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(a) no travel arrangements relating to travel in either direction between his home and the relevant educational establishment in relation to him, or in both directions, are provided in relation to him by any person who is not the scheme authority, or
(b) such travel arrangements are provided in relation to him by any person who is not the scheme authority but those arrangements, taken together with any other such travel arrangements which are so provided, do not provide suitable home to school travel arrangements for the purpose of facilitating his attendance at the relevant educational establishment in relation to him.'. [Phil Hope.]
1A The Office for Standards in Education, Children's Services and Skills, in respect of information held for purposes other than those of the functions exercisable by Her Majesty's Chief Inspector of Education, Children's Services and Skills by virtue of section 5(1)(a)(iii) of the Care Standards Act 2000.
Education Act 1996 (c. 56)
In section 444
In subsection (1A), the words without reasonable justification, and
In subsection (3),paragraph (b) andthe word or immediately following it.'.
In Schedule 7, paragraph 13.'.
In Schedule 5, paragraph 3(14).'.
In Schedule 22paragraph 1(1)(c);in paragraph 2(1)(a), the words from or acquired to the end; in paragraph 3(1)(a), the words from or acquired to the end; paragraph 3(1)(d);in paragraph 3(1)(f), the words (d) or; and in paragraph 3(8), the words (d),.'.
Education Act 2002 (c.32)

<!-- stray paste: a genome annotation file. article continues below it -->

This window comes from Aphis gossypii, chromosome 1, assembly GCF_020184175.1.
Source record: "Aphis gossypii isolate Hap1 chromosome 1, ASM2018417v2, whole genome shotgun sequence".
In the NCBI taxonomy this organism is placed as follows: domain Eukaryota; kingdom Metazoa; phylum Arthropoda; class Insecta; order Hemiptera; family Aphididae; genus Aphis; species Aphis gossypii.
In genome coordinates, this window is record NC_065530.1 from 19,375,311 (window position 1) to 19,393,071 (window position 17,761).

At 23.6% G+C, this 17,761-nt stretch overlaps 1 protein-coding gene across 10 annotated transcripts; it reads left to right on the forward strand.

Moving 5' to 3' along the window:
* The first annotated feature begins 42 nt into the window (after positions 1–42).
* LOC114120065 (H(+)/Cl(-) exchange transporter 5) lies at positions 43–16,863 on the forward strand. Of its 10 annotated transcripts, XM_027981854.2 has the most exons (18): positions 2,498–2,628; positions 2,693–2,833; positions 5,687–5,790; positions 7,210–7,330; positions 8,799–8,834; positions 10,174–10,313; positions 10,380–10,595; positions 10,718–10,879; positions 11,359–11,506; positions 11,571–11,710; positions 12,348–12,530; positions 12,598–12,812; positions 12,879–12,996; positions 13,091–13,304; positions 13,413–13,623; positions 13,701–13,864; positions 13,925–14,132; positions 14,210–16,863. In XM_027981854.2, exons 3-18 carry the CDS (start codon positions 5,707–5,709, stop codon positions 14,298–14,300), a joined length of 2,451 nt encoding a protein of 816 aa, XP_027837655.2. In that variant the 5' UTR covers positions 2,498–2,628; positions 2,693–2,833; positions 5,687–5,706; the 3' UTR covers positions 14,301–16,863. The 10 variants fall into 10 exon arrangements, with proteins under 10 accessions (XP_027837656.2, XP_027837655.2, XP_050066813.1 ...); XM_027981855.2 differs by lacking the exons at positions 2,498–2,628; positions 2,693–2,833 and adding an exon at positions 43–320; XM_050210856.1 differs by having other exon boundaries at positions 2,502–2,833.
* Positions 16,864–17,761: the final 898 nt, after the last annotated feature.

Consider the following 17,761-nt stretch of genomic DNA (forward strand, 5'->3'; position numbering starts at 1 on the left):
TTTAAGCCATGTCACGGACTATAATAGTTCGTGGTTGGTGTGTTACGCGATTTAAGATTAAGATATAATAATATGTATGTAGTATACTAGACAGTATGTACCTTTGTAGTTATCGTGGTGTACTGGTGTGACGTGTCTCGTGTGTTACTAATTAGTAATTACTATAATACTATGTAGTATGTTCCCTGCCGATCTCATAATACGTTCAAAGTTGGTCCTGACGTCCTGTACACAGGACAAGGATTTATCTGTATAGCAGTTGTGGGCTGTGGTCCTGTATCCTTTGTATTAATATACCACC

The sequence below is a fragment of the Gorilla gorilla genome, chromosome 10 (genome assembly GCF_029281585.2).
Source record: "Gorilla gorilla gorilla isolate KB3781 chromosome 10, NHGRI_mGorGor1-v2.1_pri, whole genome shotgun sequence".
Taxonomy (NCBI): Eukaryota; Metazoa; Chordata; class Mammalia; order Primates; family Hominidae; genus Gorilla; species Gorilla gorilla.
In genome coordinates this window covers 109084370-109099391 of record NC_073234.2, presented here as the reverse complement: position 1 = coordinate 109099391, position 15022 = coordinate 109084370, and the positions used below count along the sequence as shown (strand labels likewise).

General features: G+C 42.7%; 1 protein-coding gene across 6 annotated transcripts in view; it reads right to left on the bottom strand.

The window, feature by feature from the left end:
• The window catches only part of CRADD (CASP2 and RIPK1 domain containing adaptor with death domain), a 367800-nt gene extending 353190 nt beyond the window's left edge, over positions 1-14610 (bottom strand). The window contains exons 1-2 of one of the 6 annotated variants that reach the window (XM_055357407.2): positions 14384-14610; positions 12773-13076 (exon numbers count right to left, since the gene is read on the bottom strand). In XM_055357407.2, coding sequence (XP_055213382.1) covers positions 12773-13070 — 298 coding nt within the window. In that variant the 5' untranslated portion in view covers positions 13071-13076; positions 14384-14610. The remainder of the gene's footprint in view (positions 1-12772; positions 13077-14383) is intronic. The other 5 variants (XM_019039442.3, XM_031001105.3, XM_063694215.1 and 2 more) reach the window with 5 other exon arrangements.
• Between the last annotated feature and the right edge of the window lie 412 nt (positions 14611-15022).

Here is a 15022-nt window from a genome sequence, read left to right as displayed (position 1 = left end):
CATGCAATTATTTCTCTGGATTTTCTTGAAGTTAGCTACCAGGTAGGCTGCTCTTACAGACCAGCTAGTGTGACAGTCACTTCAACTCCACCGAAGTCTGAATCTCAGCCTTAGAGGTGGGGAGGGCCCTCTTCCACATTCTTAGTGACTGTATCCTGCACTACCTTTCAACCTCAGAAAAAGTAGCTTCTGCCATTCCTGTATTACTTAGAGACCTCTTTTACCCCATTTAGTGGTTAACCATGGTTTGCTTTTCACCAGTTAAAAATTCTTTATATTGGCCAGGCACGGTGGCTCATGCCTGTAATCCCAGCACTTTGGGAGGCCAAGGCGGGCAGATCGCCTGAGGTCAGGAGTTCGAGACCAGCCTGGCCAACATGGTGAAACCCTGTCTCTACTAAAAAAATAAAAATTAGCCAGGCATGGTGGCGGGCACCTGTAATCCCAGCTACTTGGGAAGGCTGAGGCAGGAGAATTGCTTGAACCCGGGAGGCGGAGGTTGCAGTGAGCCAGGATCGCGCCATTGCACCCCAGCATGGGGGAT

In Schedule 21, paragraph 118(3)(b) and (4)(a)(ii).'.
Education Act 2005 (c.18)
In Schedule 12, paragraph 15.'.
Valid concerns have been raised during the passage of this Bill, and I hope that Members on both sides will agree that the Government have listened very carefully and responded where possible to make this a better Bill. The House has conducted a mature and healthy debate on a matter of supreme importance to all of our constituents.
Education remains this Governments priority. Since 1997, we have almost doubled education spending, so that today there is an unprecedented rebuilding and refurbishment programme, with more teachers and support staff who are better trained and using new books and computers in our classrooms. We have also made huge progress in tackling embedded problems with literacy, numeracy and failing schools. All this is reflected in the fact that schools today are achieving the best ever results at every key stage.
However, serious problems remain. High achievement is unevenly spread, and the scales of educational opportunity are still tipped far too heavily against disadvantaged children. The Bill focuses on unleashing the potential of each and every child, and with nine years successful experience in raising educational attainment, we can build on what we know works well.